September 21, 2007
First Newsletter Continued - Part 4
An article on how to choose a mammoth donkey, for first time owner/buyers, or as a refresher for the rest of us. Submitted by Nelda Auge of Los Lunos, New Mexico.
How Do I Choose A Mammoth Donkey?
A few things to consider
First time donkey owners, who are looking for a mammoth sized donkey, are sometimes confused about what they should be looking for when choosing their new long eared companion. Here are a few suggestions that might be some food for thought.
First, of course, determine if you can care for a donkey properly. They require at least the basics of adequate shelter for your location, safe area for exercise, proper feed and water, farrier, dental, and veterinary care, as well as companionship. Donkeys are social creatures and really appreciate being with others of their own kind if possible, but they also need to be able to bond with their human too. Be sure you are willing and able to provide them with their basic needs. Get yourself a good book, such as the Definitive Donkey, available from the Hee Haw Book Service to learn about donkeys. http://www.geocities.com/heehawbookcat/
And remember, donkeys bray – sometimes loudly…. consider your neighborhood and if that will become a major problem.
Once you have determined that you can properly care for your donkey, decide WHY you want a mammoth. Be honest with yourself on your needs and wishes.
Do you want your mammoth donkey to be a pasture pet or for a companion animal to another equine, or do you just want to rescue one to love? If so, you may be willing to settle for an older donkey, one with less than perfect conformation, or even one with special needs. Size may not be an issue. These types of donkeys are often out there looking for good homes with people who are willing to give them some extra TLC. These donkeys may be found in your local newspapers or auctions. They sometimes go through equine rescue organizations. Putting out the word that you are looking for one will often bring you a donkey that needs you. These donkeys are often reasonably priced or even free. You should know that you might be looking at extra costs in the long run if they need special feed or vet or farrier care but helping such an animal in need can be a wonderful fulfilling experience.
Do you want to breed or show your donkey? Then you will want to be looking for a donkey with good conformation, health and disposition…. one that will pass on the best possible genetics to their offspring. Though there is no such thing as a "Perfect" donkey in all ways, a responsible breeder should be breeding only the best. Educate yourself as to what is considered good and bad traits and only breed your donkey if you have a market for good homes or are willing to keep the foal yourself. There are too many unwanted animals to breed irresponsibly or "just for fun". The ADMS and the AMJR registries put out good information for breeders and for those who wish to show. Show animals are judged on their conformation and for their ability to perform so keep those things in mind as you look for a donkey to fit those qualifications. Size will matter more for these purposes so be ready to know how to accurately measure your choice. Color may factor in to your preference.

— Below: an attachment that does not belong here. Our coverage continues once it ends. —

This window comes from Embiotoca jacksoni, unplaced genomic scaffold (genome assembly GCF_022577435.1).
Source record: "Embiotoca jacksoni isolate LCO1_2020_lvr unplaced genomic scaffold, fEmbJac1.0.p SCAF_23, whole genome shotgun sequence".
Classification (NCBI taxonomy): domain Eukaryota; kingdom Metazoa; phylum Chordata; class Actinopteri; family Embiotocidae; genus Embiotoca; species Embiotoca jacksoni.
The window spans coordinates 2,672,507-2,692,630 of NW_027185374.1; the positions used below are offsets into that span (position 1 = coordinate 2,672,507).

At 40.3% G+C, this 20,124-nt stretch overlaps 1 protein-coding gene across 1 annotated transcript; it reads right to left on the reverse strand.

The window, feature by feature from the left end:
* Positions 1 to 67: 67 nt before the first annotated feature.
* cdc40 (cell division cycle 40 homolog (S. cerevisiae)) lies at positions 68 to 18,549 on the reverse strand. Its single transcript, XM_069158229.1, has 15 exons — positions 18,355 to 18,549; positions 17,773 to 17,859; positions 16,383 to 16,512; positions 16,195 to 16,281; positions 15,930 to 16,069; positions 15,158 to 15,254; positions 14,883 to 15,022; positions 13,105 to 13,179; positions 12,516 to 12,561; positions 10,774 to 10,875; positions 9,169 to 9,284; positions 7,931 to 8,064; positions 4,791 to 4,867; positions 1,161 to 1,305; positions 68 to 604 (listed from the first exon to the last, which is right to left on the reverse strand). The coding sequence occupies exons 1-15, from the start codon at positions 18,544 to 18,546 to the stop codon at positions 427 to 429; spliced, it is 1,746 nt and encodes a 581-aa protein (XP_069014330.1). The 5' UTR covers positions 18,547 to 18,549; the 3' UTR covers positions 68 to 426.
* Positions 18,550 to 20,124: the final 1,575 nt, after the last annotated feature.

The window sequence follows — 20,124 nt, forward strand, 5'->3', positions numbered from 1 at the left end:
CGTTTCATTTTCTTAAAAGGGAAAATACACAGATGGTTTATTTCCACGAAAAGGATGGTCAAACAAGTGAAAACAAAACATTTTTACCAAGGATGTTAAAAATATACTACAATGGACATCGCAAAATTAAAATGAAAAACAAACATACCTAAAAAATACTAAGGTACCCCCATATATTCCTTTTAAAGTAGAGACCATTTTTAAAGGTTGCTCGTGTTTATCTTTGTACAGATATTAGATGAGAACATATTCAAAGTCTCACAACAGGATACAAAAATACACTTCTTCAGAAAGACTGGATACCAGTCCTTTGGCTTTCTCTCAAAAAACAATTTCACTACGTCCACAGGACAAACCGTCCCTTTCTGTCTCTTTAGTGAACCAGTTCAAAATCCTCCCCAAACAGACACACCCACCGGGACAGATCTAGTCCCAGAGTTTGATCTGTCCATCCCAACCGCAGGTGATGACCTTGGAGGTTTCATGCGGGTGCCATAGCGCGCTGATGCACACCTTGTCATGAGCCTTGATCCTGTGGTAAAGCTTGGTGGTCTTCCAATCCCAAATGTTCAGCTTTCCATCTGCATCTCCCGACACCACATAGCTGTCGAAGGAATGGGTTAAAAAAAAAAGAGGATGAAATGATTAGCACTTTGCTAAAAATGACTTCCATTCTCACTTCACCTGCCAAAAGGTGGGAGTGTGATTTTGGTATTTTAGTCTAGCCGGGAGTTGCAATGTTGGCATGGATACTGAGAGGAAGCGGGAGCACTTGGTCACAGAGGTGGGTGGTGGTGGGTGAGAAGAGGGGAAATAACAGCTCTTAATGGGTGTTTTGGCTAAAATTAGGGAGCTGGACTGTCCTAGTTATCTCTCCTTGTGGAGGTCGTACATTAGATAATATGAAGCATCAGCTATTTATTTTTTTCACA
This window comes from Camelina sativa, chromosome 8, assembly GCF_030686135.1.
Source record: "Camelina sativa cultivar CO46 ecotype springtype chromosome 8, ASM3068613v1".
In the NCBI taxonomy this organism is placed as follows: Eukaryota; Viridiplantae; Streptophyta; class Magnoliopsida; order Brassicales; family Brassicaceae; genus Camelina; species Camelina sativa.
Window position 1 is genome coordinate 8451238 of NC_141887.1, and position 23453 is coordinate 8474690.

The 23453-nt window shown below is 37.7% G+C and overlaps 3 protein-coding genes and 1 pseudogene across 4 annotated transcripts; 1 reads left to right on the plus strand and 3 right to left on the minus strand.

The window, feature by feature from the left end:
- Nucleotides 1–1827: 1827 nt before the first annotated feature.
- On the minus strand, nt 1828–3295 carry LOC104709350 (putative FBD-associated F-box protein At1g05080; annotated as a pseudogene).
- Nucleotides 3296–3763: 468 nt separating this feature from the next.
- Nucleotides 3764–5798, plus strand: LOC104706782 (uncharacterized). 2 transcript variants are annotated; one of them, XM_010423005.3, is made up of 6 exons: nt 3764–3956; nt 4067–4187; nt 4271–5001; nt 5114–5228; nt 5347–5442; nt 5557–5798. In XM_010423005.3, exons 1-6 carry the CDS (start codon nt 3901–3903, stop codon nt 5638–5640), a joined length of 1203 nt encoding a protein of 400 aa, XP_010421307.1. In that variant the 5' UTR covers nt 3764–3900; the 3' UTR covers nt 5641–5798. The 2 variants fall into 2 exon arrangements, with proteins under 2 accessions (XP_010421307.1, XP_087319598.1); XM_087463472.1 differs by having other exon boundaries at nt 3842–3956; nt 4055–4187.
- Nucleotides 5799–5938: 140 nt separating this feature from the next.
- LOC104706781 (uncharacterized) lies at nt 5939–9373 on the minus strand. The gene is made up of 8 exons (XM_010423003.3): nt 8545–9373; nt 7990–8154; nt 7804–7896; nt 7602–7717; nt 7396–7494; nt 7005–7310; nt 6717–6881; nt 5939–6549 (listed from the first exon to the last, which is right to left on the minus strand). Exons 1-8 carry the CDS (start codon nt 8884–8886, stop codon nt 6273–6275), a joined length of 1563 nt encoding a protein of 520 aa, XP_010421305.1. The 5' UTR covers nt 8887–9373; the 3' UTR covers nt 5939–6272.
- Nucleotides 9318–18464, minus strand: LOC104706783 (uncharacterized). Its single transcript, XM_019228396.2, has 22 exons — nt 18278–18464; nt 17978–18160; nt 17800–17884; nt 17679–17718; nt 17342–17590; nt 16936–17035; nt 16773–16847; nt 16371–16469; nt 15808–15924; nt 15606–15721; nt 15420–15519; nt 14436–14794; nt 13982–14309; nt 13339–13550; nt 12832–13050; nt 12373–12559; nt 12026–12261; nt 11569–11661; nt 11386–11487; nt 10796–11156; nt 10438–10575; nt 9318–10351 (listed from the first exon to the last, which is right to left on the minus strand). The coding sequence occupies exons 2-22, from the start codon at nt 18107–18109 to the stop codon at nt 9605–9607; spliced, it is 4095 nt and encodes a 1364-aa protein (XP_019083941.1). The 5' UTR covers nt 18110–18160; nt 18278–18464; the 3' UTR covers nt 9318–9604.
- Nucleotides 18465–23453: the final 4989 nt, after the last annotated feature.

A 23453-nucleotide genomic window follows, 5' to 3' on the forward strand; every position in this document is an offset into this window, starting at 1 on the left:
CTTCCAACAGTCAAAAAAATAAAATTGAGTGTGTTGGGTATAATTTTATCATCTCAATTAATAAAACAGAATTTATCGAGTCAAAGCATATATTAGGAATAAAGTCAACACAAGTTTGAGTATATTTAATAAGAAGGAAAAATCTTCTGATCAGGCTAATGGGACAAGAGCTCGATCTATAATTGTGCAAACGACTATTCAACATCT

Or do you intend to trail ride, pack, or drive your new donkey? You will want to find a donkey with good enough conformation and soundness to hold up to the kind of activities and terrain that you will have them in. A riding or pack donkey needs to be large enough to carry their rider or pack well, with strong backs, legs and feet. They need to be old enough to be mature if you intend to ride more than just a little, in good health and be conditioned if the trails are to be long or difficult. If you want to drive your donkey, they need to be mature enough, sound enough and large enough to pull the weight of the person and vehicle well. Driving animals need to be calm and dependable to be safe. Riding and driving animals that are willing to be forward moving may be easier to train and work with. Disposition is also important when choosing an animal for these activities.
Whether to choose a jennet or a gelding is an individual preference. Intact jacks should only be handled by those who are very experienced and who have facilities that can safely accommodate them - they can be unpredictable and dangerous. Most people should not keep intact jacks. Jacks can be successfully gelded when older by experienced veterinarians and go on to live happy, useful lives.
If you choose a foal or young donkey, you will have those "baby" stages to deal with, and you will have to wait until it is mature enough to do the things you want to do. Youngsters are fun, but can be challenging. You will also need to be willing to train it. An older, mature donkey may be more suitable if you want to ride or drive right away. Finding a well-trained donkey isn’t easy and may take time… most people who have them, keep them.
And of course, keep in mind that it’s best to have a Veterinary exam on your intended donkey so that you know the conditions of their health and possible long-term care before you buy or bring your new donkey home. Know what you may be getting into and the possible costs of time, money and dedication that you may be taking on.
All this said about choosing your mammoth donkey, you may find that your donkey chooses you. Many of us have had ideas about what we wanted in a donkey, only to find that when we went to look, a certain donkey chose us and ended up coming home with us, regardless of our best intentions. And those may become our very favorite donkeys of all. Donkeys are special creatures. I hope you find one to be your special companion and friend.
Submitted by Nelda Auge
Posted by Tanya Tourjee at September 21, 2007 02:12 PM